Wednesday, November 26, 2003


Thanks to Nick Piombino for excerpting from Eileen's Reproductions of the Empty Flagpole! Thanks, too, to Thomas Fink for his generous write-up on the As-Is Blog, which we repeat below. Meanwhile, folks are invited to see/hear Eileen at apparently her last reading for the year, as follows:

Tuesday, December 2, 2003
7:00 p.m.
Reading: Going Home to a Landscape, new anthology of Filipina writers (CALYX Books, Corvallis, Oregon). Authors reading: Marianne Villanueva, Barbara Reyes, Angela Torres, Eileen Tabios, Dawn Mabalon, Michelle Bautista.
Location: City Lights Bookstore
261 Columbus Ave.
San Francisco, CA 94133
Contact: Peter Maravelis
Phone: 415-362-8193
Email: peter@citylights.com


Here's Tom Fink on Eileen Tabios:

Some Paragraphs on a Paragraph by Eileen Tabios
by Thomas Fink

The concluding section of Eileen Tabios's Reproductions of the Empty Flagpole (New York: Marsh Hawk Press, 2002) is "A Triptych for Anne Truitt," and this "triptych" exemplifies the conceptual density, imagistic richness, and subtle narrative layering of the book as a whole.

The title of the third prose-poem in this triptych, "The Continuance of the Gaze" (117-119), announces the text as an anthem for the viewer and the artist's endurance, and indeed, the artist is "always already" a viewer, and visa-versa. The "you" in the opening paragraph might be an art lover, a lover of human beings, an artist, two or all of the three, or yet others, but I am interested in reading this paragraph as guidance for a contemporary painter hungry for a clarification of his/her painterly poetics when the usual "trial and error" is too trying and error-laden:

Can you see with such compassion that I might mistake your lucidity for the high line of a clearing sky, when instead it is the of foam cresting a distant wave? Can you pay the price for risking perception and imperceptibility? Can you be surrounded-- sink into, then be uplifted-- by the singularity of a color emanating from a teal painting tiny enough to stand on one hand? I have felt Michelangelo's slaves surge out of stone. I trust in radiance. Let: Us. (117)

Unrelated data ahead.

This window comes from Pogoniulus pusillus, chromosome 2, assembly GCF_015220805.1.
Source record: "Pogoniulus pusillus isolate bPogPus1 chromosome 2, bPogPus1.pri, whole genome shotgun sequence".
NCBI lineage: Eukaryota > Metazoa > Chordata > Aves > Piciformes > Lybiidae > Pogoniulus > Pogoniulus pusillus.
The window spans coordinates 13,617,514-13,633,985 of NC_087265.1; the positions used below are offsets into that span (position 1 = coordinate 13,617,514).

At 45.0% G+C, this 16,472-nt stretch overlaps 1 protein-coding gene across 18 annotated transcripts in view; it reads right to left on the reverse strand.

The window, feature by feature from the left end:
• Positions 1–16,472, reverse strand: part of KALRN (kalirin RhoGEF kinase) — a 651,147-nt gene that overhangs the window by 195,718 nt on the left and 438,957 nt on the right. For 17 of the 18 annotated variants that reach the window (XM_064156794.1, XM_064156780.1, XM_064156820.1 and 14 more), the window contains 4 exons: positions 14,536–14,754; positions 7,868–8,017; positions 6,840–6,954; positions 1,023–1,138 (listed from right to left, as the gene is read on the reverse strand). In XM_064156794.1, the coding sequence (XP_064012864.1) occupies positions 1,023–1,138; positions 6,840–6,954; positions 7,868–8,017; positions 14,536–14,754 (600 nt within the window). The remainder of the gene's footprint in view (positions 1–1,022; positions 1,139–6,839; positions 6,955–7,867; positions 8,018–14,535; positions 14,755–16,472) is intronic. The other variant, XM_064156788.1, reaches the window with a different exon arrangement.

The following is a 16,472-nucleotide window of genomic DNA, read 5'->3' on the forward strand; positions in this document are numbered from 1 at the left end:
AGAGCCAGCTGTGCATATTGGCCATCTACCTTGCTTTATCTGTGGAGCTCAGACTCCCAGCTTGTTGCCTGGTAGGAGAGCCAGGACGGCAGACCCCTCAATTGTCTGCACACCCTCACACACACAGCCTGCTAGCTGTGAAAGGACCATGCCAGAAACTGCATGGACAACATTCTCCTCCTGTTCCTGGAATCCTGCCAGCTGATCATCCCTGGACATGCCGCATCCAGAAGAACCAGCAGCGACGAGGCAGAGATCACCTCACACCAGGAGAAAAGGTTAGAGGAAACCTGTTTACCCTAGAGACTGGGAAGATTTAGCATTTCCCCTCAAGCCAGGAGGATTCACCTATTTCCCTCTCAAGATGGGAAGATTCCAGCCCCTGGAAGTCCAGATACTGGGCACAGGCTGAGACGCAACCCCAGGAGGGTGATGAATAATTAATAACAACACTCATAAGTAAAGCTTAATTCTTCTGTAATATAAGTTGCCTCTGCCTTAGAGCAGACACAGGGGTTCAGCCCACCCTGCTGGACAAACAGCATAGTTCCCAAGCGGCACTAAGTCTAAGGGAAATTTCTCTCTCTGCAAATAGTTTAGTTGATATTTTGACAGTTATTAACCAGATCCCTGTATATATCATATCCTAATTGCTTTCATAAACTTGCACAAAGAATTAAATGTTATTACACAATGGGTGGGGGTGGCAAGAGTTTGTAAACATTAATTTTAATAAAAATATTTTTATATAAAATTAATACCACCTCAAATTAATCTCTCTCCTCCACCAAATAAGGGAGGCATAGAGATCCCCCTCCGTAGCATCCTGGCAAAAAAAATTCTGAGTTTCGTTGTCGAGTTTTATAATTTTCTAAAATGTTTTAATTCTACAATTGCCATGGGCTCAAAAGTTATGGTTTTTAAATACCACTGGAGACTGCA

How does the artist assume the challenge of "seeing" what is unfolding, let's say, in her/his canvas or sculpture with "compassion" -- with the ability to set aside personal gain and self-flattering gestures in order to make a contribution to the perceptual experience of others? Is it to "trust in radiance," to pay attention to that unfolding patiently until "radiance" manifests itself?

The co-presence and equivalence of "let" and "us," rather than the obvious "let us," urges the artist to "let" the artmaking process lead to "radiance," so that the felicitous intersubjectivity of an "us" can be established. If this successfully achieved "compassion" is posed as a cause not only for significant "perception," like the ecstatic release f "Michelangelo's slaves" from the "prison" of his "stone," for miscommunication -- the viewer's mistaking the intention of one tropological imagistic/figurative possibility for another -- "imperceptibility" is not necessarily a negative result of the artist's "risk" but the inevitability of endlessly proliferating imaginations.

Further, "imperceptibility" may not be caused by flawed rendering; the very mystery of what is considered imperceptible enhances the appeal of the artwork for the viewer and the artist who cannot, as interpreter, contain effects produced by her "creation." Both of these participants in the art-making process can be psychologically "surrounded" by emergent "radiance"--paradoxically in a spatially tiny area--and then experience aesthetic immersion, a further relinquishing of control that makes them "sink into" a kind of quicksand, and finally, realize the reward of being "uplifted"--relieved of the discomfort of surrendering the ego by a lightening of psychic gravity, an exquisite simultaneity of plenitude and weightlessness. And if the "song of foam" lasts only a moment, it can come again in other "emanations" of color, shape, and motion.

Tabios's notion of "compassion," then, is as far from self-sacrificism as it is from self-indulgence. Its "trust" in "radiance" nurtures the open, patient cultivation of possible causes and conditions of perceptual "lucidity" in selves and others.